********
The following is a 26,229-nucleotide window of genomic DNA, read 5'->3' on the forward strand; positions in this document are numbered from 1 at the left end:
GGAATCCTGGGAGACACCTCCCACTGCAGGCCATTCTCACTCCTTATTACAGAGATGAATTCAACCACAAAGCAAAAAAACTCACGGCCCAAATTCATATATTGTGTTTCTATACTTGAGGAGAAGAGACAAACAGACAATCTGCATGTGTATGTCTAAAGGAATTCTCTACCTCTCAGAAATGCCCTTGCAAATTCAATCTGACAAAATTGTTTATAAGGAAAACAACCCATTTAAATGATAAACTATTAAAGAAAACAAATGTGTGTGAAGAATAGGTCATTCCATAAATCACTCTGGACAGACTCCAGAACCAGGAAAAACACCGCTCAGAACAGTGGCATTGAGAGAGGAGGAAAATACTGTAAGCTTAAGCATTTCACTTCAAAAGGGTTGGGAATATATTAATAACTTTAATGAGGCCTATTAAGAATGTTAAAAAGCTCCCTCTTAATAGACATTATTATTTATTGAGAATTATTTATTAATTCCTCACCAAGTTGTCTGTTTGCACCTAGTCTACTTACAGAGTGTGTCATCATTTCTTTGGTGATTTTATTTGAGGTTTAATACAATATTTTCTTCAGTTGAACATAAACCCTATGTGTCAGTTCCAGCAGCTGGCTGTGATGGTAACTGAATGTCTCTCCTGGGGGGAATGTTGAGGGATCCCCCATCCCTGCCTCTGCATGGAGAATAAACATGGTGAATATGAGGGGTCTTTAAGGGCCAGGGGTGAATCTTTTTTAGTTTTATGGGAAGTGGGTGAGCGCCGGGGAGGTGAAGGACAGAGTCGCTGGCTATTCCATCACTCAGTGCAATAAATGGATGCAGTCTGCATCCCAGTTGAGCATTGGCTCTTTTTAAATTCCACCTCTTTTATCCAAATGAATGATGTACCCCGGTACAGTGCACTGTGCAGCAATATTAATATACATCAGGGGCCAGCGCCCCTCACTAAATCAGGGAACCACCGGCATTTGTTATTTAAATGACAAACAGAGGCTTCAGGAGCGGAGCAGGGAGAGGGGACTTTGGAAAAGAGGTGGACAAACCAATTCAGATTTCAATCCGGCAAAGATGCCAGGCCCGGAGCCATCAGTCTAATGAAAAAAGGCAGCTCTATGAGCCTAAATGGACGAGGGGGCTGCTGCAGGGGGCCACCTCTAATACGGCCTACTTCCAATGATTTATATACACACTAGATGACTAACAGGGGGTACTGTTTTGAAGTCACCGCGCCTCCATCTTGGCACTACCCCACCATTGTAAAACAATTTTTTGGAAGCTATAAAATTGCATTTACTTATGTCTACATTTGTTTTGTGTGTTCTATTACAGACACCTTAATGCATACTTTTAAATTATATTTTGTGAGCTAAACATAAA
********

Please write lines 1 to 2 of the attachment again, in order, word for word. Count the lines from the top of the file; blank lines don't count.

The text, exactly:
The following is a 26,229-nucleotide window of genomic DNA, read 5'->3' on the forward strand; positions in this document are numbered from 1 at the left end:
GGAATCCTGGGAGACACCTCCCACTGCAGGCCATTCTCACTCCTTATTACAGAGATGAATTCAACCACAAAGCAAAAAAACTCACGGCCCAAATTCATATATTGTGTTTCTATACTTGAGGAGAAGAGACAAACAGACAATCTGCATGTGTATGTCTAAAGGAATTCTCTACCTCTCAGAAATGCCCTTGCAAATTCAATCTGACAAAATTGTTTATAAGGAAAACAACCCATTTAAATGATAAACTATTAAAGAAAACAAATGTGTGTGAAGAATAGGTCATTCCATAAATCACTCTGGACAGACTCCAGAACCAGGAAAAACACCGCTCAGAACAGTGGCATTGAGAGAGGAGGAAAATACTGTAAGCTTAAGCATTTCACTTCAAAAGGGTTGGGAATATATTAATAACTTTAATGAGGCCTATTAAGAATGTTAAAAAGCTCCCTCTTAATAGACATTATTATTTATTGAGAATTATTTATTAATTCCTCACCAAGTTGTCTGTTTGCACCTAGTCTACTTACAGAGTGTGTCATCATTTCTTTGGTGATTTTATTTGAGGTTTAATACAATATTTTCTTCAGTTGAACATAAACCCTATGTGTCAGTTCCAGCAGCTGGCTGTGATGGTAACTGAATGTCTCTCCTGGGGGGAATGTTGAGGGATCCCCCATCCCTGCCTCTGCATGGAGAATAAACATGGTGAATATGAGGGGTCTTTAAGGGCCAGGGGTGAATCTTTTTTAGTTTTATGGGAAGTGGGTGAGCGCCGGGGAGGTGAAGGACAGAGTCGCTGGCTATTCCATCACTCAGTGCAATAAATGGATGCAGTCTGCATCCCAGTTGAGCATTGGCTCTTTTTAAATTCCACCTCTTTTATCCAAATGAATGATGTACCCCGGTACAGTGCACTGTGCAGCAATATTAATATACATCAGGGGCCAGCGCCCCTCACTAAATCAGGGAACCACCGGCATTTGTTATTTAAATGACAAACAGAGGCTTCAGGAGCGGAGCAGGGAGAGGGGACTTTGGAAAAGAGGTGGACAAACCAATTCAGATTTCAATCCGGCAAAGATGCCAGGCCCGGAGCCATCAGTCTAATGAAAAAAGGCAGCTCTATGAGCCTAAATGGACGAGGGGGCTGCTGCAGGGGGCCACCTCTAATACGGCCTACTTCCAATGATTTATATACACACTAGATGACTAACAGGGGGTACTGTTTTGAAGTCACCGCGCCTCCATCTTGGCACTACCCCACCATTGTAAAACAATTTTTTGGAAGCTATAAAATTGCATTTACTTATGTCTACATTTGTTTTGTGTGTTCTATTACAGACACCTTAATGCATACTTTTAAATTATATTTTGTGAGCTAAACATAAA